Mystery Monday: Bernd Mayländer – “Driving the F1 safety car is a big responsibility, but I really enjoy it”

28th November 2016

Despite the fact I’ve been doing this job for 17 years, I still love it – I never get bored of driving the cars. I don’t want to say the job is high-risk but when you have the pressure of 22 guys behind you, who are all challenging you to go faster – especially as they’re F1 drivers – it can be tricky. At the end of the day, they know you are doing your best but I can sometimes hear the comments they are making on the radio! 


When it’s wet conditions, you really feel the pressure – especially when you look in your rearview mirror and see the full grid of F1 cars behind you. In the wet, you know the tyres aren’t working like they are in the F1 cars, so it’s very slippery. I have no chance to heat up the tyres either, so when I’m on the track with cold tyres, I’d sometimes prefer to be at home watching on the sofa!

To give some idea of the speeds involved, on average, an F1 car is around about 10 seconds per kilometre quicker than my Mercedes AMG GT S safety car and around 12 seconds quicker per kilometre than the Mercedes C63 medical car. I had a Mercedes SLS for four years and I’ve had the AMG GT S for two years now. Before, I remember we mostly used Mercedes CL55s when I started in 2000, which was a very different kind of car. By comparison, it was a nice, comfortable limousine with leather and air conditioning!

Now, we have a really sporty car, so we’ve been getting quicker and quicker. Nonetheless, as my boss Charlie Whiting says: “We are a safety car, so we have to be safe.” I can’t take the checkered flag and win the race, for example. My job is to be on the track and to slow the cars and the drivers down to help the marshals work as safely as possible on the track.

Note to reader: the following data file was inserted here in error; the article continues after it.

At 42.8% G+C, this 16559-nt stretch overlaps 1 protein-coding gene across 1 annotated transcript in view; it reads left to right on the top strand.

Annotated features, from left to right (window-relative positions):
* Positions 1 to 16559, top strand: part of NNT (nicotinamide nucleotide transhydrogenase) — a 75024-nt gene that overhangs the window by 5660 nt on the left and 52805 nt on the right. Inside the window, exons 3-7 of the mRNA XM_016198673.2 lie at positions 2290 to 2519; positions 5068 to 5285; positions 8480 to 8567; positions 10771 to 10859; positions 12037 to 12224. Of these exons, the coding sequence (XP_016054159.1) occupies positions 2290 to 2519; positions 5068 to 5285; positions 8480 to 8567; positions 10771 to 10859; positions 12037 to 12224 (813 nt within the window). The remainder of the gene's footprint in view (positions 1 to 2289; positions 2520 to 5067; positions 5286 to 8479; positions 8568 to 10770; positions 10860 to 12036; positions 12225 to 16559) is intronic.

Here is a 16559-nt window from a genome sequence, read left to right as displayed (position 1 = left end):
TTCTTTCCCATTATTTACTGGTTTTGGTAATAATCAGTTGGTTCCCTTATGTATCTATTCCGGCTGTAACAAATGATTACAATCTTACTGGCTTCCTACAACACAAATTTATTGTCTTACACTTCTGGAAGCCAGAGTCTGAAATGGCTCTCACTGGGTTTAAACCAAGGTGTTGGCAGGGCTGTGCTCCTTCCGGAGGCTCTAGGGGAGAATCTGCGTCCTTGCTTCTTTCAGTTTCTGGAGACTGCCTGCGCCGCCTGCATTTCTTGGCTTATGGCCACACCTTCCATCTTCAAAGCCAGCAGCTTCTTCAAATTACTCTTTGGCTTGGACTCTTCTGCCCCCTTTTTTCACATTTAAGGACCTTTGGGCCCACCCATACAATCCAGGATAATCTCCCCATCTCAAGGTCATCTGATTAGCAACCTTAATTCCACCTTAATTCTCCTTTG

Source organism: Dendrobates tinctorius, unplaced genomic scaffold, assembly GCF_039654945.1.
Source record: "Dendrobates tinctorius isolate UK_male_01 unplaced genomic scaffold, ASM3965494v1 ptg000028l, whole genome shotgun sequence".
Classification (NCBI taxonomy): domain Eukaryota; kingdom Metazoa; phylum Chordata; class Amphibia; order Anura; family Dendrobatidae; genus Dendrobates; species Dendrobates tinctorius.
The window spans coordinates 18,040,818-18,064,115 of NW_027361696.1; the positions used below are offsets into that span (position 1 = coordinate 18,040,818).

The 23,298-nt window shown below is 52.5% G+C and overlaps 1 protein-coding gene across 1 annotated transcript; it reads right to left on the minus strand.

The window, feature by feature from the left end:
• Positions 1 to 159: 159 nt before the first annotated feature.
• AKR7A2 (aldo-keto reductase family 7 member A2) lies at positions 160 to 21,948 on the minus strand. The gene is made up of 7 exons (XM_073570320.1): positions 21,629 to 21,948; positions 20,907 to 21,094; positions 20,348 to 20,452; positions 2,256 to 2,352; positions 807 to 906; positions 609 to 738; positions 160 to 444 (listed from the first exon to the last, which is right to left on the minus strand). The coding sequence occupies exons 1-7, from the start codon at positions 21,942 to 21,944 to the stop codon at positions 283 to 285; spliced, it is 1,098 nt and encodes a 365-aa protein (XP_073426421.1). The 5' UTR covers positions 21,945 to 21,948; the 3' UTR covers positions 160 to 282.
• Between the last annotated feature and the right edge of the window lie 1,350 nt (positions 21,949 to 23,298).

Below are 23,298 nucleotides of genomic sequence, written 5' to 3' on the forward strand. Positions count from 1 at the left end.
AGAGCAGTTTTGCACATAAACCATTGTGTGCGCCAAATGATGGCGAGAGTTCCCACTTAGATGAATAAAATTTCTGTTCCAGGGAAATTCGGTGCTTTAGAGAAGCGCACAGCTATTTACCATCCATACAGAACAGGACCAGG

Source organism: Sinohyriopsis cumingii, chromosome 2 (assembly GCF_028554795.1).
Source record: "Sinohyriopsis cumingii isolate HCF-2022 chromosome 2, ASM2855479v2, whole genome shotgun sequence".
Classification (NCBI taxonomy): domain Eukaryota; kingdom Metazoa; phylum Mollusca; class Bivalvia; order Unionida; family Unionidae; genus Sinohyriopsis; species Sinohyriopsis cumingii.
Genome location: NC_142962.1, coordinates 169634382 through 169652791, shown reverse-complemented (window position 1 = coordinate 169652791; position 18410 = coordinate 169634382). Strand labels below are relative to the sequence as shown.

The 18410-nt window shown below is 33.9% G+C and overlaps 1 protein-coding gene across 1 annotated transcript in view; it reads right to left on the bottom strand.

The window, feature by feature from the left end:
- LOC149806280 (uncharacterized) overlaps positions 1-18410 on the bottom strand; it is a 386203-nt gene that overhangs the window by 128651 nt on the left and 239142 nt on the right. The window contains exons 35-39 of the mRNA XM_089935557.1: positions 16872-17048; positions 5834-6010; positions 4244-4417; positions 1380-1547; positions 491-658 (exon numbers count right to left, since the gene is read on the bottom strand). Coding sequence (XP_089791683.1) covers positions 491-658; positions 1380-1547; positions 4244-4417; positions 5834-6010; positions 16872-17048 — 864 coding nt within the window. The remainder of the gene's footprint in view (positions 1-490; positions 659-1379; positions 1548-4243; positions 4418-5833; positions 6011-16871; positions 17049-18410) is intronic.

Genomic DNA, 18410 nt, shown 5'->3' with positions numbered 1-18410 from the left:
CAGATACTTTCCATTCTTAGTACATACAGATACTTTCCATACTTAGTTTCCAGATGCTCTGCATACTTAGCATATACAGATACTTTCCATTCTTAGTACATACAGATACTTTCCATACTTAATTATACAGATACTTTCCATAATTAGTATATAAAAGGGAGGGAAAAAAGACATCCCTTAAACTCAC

I get all my information on the radio from Charlie and I have two monitors in the car, where I can watch the race, see the lap times and use our GPS to pinpoint exactly where each of the cars is. I can also see if there has been an impact and even how big the g-force was in it. 


I remember that Fernando Alonso’s impact in Australia was a staggering 46G. Although that’s a huge force, it’s all about how long the impact is at that peak for. In Alonso’s case, he was lucky because when he hit the wall the first time, it was a big impact but then he slowed down softly on the grass and gravel, with only a few high peaks after that initial impact.

The highest peak in g-force ever recorded in motorsport was Greg Moore at 180G. He was racing in the 1999 Marlboro 500 at the Auto Club Speedway in California. On lap nine of the race, Moore lost control of the car and spun into a wall in the infield at more than 200mph. It was a very sad moment in the sport that resonated throughout the racing community. We’ve been quite lucky in that we haven’t had many big accidents this year.

But accidents do happen – even with the safety and medical cars – remember the crash between the medical and car and Nick Heidfeld's Sauber in the 2002 Brazilian Grand Prix? Thankfully, that can’t happen anymore as the rules have changed, so we've learned a lot over the past 20 years and the authorities have responded accordingly. Sadly, sometimes incidents like that need to happen to improve the systems. With the nature of racing, everything you do is on the limit, meaning the chances of something happening are greatly increased.

I’m lucky enough to be able to drive on some of the best tracks in the world. Monaco and Spa are two of my favourites but Baku is a great track, too. I was very impressed when I first drove it and it’s the quickest straight for the safety car in the world. We can hit 286km on that straight, which is around 178mph – in a road car! On the other hand, the F1 cars are hitting around between 360kph and 370kph (229mph and 236mph), so it’s always a challenge for us!

Photography courtesy of LAT.

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